A form of human metapneumovirus (HMPV) has been identified as the likely cause of death in two mountain gorillas, an infant and adult female, following an outbreak of respiratory disease that hit Rwanda in 2009.
This is according to an April 2011 research study, by Palacios et al, published in the CDC’s journal Emerging Infectious Diseases. Quoting the authors: “We report conclusive evidence for association of a human virus with death in mountain gorillas.”
An unknown number of other gorillas may be carrying the virus. Due to the genetic compatibility of humans and gorillas, wildlife biologists have long feared and predicted the spread of human diseases into this critically endangered population. Now, it appears, their worst fears may have come true.
Less than 800 mountain gorillas (Gorilla beringei beringei) live entirely within two wildlife parks, encompassed by the Democratic Republic of the Congo, Rwanda, and Uganda. Formerly, the main threats to the gorillas’ survival came from the usual suspects: poaching, killings by rebel soldiers, and habitat encroachment.
But over the past few decades, a new threat has emerged.
In general, what keeps this secretive primate species hanging on in the survival game is, primarily, revenue from ecotourism. Without this money to pay for law enforcement, monitoring and scientific study, these great apes would surely have been wiped out by poachers, settlers and rebel soldiers decades ago. However, there is also a not-so-beneficial flip-side to this year-round intrusion of admiring tourists: disease contagion (from humans to gorillas). It is estimated that 75% of the population is habituated to humans, meaning that they are so used to us that they no longer run away.
According to a three decade long study of mountain gorillas from the Virunga Volcanoes region in Rwanda (Mudakikwa et al), infectious diseases (mostly respiratory) are now second only to trauma in causing sudden death amongst mountain gorillas — accounting for 1 in 5 gorilla death of this kind.
This risk of inter-species transmission of disease has been recognized for sometime. To prevent/minimize this risk, the governments of the three African nations restrict tourist numbers and proximity, and the Congolese wildlife authority mandates that masks be worn by persons visiting gorillas. Despite these measures, the frequency and severity of respiratory illness outbreaks has increased in at least four groups of gorillas from the Virunga Massif. All of the groups were “accustomed to tourism”.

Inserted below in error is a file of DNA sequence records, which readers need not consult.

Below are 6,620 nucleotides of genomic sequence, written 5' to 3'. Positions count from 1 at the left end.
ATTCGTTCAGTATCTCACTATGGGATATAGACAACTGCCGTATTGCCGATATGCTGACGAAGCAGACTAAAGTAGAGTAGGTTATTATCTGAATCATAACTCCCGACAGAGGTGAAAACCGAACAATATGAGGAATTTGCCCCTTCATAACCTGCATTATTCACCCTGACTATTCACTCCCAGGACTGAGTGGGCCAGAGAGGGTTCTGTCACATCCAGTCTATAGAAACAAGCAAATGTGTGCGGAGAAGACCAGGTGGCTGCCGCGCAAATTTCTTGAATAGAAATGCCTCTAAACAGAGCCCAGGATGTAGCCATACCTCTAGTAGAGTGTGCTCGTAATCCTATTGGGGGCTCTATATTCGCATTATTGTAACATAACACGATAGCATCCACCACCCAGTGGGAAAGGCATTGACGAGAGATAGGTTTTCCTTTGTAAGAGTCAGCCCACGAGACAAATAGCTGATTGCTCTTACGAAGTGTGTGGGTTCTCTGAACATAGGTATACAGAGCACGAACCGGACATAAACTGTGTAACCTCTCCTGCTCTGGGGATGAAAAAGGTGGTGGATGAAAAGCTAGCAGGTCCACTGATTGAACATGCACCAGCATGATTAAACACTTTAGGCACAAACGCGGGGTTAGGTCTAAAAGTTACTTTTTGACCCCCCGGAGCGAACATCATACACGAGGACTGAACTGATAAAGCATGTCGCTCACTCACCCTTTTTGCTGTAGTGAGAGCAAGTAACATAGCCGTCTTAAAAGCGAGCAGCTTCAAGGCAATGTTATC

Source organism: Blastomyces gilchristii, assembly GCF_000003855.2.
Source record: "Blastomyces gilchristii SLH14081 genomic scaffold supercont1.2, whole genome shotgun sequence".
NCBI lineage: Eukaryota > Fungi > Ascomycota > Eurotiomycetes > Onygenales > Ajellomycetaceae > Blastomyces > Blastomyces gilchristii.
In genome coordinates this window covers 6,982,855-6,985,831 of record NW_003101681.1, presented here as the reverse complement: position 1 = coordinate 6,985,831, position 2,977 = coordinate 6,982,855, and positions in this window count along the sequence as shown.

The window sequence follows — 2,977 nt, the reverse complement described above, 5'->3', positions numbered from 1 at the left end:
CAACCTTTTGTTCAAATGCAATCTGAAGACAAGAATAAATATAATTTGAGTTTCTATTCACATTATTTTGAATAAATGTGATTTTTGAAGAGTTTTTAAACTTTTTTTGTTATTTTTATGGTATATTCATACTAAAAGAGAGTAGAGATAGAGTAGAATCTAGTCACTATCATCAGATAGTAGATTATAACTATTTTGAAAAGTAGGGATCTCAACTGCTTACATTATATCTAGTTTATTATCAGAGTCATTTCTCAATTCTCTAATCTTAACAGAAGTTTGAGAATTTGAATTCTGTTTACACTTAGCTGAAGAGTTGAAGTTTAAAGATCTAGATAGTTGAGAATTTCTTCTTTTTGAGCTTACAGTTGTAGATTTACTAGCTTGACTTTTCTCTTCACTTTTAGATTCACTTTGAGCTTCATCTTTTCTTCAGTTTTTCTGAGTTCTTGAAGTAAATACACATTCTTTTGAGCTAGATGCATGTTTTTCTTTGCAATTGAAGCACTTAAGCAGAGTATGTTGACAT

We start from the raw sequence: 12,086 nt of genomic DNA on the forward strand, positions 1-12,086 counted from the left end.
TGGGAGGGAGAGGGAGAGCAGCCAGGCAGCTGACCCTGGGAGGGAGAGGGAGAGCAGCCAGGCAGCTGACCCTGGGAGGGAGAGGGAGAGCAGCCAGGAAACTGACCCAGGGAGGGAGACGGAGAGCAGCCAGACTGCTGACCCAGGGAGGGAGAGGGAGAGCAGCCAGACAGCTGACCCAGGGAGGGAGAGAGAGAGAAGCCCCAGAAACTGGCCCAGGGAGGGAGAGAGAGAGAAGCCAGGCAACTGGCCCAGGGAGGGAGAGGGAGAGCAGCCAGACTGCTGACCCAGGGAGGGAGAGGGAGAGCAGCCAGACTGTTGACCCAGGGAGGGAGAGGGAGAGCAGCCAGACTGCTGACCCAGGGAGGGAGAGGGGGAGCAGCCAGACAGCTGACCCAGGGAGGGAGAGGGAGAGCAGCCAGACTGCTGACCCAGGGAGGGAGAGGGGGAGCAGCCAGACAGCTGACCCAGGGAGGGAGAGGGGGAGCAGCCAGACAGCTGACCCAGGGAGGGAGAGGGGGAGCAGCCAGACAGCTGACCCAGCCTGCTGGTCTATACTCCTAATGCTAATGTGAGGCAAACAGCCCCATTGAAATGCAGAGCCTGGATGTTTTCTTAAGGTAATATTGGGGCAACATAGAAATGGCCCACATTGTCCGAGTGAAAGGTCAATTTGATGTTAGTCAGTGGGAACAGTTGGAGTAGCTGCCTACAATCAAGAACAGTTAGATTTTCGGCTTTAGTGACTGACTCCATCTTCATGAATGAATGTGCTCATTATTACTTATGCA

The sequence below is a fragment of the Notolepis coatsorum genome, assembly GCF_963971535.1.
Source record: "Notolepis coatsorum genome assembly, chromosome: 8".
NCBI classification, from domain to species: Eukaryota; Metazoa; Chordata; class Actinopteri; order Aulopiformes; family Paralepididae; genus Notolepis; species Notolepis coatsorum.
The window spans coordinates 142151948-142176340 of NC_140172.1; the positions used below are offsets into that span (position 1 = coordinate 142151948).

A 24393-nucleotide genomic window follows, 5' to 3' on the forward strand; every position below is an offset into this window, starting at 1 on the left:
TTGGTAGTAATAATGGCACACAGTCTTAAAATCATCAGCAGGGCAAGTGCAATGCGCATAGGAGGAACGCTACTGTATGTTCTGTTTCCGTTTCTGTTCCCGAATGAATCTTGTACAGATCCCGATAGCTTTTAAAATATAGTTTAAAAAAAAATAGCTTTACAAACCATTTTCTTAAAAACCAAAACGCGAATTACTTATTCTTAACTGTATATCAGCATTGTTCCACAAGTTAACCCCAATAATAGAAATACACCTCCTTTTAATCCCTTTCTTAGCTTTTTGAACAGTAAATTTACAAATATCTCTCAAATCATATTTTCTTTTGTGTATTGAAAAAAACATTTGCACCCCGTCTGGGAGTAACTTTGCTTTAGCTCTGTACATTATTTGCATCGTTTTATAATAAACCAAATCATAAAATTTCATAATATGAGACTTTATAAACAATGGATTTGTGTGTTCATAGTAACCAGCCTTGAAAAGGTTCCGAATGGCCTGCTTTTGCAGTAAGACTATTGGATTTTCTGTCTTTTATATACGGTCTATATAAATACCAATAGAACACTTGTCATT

Previous “experimental infections” of cynomologus macaques with HMPV showed only “minimal to mild” symptoms. However, in some primates, HMPV can cause a predisposition to several forms of bacterial pneumonia. This is believed to be the case with the one adult female gorilla noted in the study. The infant gorilla also show signs of respiratory illness , but which were confined to the lungs, whereas the female’s infection was more widespread throughout her body (including the kidneys).
The researchers note their assertion that HMPV can be fatal to gorillas is supported by an earlier report of a respiratory outbreak amongst wild chimpanzees (all “human-habituated”) in Western Tanzania, causing the death of several of the apes.
Strains of the virus were recently discovered and described in South African primate populations. The source of the virus is unknown. Responding to critics that might assert the animals became infected during intervention (to treat another illness/injury), the authors of the study note that no vets or park personnel handled the apes during their illness, stating:
“Although HMPV transmission as a result of human intervention to treat sick animals in the group is possible, it does not explain HMPV in the adult female, which died early in the outbreak before any clinical interventions were conducted.”
The mountain gorilla is, on average, the largest of all gorillas. Though terrestrial and quadrupedal, the ape will climb trees on occasion (if the branches can support its weight) and is capable of bipedal locomotion for up to 20 foot (6.6 meter) spurts. It is primarily an herbivore but will sometimes eat small invertebrates (insects). Its thick fur protects it from the colder temperatures of its preferred mountain habitat.
To protect this critically endangered animal, the authors advocate increased surveillance and monitoring of gorilla habitat (especially areas where human-gorilla contact is maximized, or new, due to conflict). In summation, the authors state:
“Although human proximity to mountain gorillas is essential for their conservation, also crucial is minimizing the risk for human-to–great ape transmission of respiratory pathogens.”
Read the entire report here: Human Metapneumovirus Infection in Wild Moutain Gorillas, Rwanda‘
For more information about what you can do to help protect mountain gorillas, visit: Mountain Gorilla Conservation FundTop image: d_proffer ; CC – By 2.0 (adult male “silverback” mountain gorilla)
Second image: Sarel Kromer ; CC – By – SA 2.0 (Gorilla Mother and Baby in Volcanoes National Park, Rwanda)
Third image: KMRA ; CC – By 2.5 (a toddler mountain gorilla)